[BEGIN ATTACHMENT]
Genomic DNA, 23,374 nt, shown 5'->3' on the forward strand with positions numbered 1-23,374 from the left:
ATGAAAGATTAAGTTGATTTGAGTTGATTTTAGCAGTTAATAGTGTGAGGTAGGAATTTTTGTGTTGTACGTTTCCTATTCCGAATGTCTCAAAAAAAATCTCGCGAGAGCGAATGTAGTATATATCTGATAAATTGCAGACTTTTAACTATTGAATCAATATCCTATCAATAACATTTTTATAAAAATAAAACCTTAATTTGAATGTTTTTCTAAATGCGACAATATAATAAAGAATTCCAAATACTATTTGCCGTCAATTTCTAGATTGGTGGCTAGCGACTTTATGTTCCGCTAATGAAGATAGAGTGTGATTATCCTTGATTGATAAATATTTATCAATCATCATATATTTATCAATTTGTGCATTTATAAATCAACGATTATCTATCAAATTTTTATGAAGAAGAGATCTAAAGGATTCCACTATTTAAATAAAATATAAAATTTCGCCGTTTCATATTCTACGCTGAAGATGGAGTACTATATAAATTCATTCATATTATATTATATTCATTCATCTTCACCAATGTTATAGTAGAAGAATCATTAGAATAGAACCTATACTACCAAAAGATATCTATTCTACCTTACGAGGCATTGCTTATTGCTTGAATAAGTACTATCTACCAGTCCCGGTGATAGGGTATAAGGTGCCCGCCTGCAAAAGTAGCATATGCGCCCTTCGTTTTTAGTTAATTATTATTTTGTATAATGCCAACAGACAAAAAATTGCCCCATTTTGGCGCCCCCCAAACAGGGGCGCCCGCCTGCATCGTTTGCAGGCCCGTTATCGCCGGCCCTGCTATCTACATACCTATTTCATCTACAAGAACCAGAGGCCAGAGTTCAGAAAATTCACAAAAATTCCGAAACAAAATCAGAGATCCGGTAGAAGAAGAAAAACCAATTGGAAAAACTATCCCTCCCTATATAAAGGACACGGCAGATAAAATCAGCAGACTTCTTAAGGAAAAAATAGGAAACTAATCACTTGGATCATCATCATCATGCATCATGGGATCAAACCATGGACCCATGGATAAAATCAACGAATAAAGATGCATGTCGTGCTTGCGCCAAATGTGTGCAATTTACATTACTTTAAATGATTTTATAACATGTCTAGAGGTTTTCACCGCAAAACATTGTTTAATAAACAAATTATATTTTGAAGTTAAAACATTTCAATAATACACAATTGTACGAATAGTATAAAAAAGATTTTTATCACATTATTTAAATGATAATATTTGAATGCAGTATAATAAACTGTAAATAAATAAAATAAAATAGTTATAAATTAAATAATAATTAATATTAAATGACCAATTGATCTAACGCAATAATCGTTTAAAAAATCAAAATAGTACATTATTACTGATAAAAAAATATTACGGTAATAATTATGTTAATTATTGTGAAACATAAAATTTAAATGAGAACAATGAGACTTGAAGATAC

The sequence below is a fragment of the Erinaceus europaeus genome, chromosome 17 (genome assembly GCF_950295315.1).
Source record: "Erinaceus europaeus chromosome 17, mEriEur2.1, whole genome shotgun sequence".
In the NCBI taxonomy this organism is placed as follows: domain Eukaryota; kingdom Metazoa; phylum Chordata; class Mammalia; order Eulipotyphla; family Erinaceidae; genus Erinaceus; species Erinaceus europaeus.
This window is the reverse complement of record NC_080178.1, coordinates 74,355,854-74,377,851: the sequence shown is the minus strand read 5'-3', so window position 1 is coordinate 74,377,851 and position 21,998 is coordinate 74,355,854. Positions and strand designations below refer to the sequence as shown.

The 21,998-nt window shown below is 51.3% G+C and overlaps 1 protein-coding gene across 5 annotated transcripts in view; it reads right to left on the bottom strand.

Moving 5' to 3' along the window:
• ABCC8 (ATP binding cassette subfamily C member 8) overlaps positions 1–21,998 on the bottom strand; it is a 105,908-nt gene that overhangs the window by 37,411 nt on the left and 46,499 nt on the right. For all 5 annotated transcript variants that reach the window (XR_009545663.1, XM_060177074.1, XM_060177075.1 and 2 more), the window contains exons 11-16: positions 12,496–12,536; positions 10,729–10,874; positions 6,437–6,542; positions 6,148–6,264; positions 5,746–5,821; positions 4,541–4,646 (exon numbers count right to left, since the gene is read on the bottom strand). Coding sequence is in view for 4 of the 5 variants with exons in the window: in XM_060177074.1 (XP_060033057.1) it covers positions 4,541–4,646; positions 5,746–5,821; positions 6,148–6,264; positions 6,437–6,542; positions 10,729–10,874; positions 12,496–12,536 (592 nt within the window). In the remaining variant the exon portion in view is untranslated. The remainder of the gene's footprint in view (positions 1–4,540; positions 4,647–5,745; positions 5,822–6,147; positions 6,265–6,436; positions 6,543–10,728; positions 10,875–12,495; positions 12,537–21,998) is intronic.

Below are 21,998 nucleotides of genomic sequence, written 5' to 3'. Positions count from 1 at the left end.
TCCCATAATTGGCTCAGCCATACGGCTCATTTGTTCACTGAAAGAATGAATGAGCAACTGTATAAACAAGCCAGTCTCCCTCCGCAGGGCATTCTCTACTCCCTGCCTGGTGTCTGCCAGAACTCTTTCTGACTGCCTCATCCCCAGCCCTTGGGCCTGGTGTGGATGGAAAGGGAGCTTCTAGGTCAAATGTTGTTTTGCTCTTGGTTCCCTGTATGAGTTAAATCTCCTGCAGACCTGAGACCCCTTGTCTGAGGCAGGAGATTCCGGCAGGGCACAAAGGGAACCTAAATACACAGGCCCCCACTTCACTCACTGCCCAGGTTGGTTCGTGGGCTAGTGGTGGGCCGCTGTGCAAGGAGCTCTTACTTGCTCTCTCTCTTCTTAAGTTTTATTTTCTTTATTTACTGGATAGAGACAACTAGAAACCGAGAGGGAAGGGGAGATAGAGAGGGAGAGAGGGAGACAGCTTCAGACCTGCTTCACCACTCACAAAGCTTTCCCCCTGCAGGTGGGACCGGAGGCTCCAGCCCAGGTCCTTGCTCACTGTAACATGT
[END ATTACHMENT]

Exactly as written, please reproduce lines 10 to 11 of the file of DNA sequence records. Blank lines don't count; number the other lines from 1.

Below are 21,998 nucleotides of genomic sequence, written 5' to 3'. Positions count from 1 at the left end.
TCCCATAATTGGCTCAGCCATACGGCTCATTTGTTCACTGAAAGAATGAATGAGCAACTGTATAAACAAGCCAGTCTCCCTCCGCAGGGCATTCTCTACTCCCTGCCTGGTGTCTGCCAGAACTCTTTCTGACTGCCTCATCCCCAGCCCTTGGGCCTGGTGTGGATGGAAAGGGAGCTTCTAGGTCAAATGTTGTTTTGCTCTTGGTTCCCTGTATGAGTTAAATCTCCTGCAGACCTGAGACCCCTTGTCTGAGGCAGGAGATTCCGGCAGGGCACAAAGGGAACCTAAATACACAGGCCCCCACTTCACTCACTGCCCAGGTTGGTTCGTGGGCTAGTGGTGGGCCGCTGTGCAAGGAGCTCTTACTTGCTCTCTCTCTTCTTAAGTTTTATTTTCTTTATTTACTGGATAGAGACAACTAGAAACCGAGAGGGAAGGGGAGATAGAGAGGGAGAGAGGGAGACAGCTTCAGACCTGCTTCACCACTCACAAAGCTTTCCCCCTGCAGGTGGGACCGGAGGCTCCAGCCCAGGTCCTTGCTCACTGTAACATGT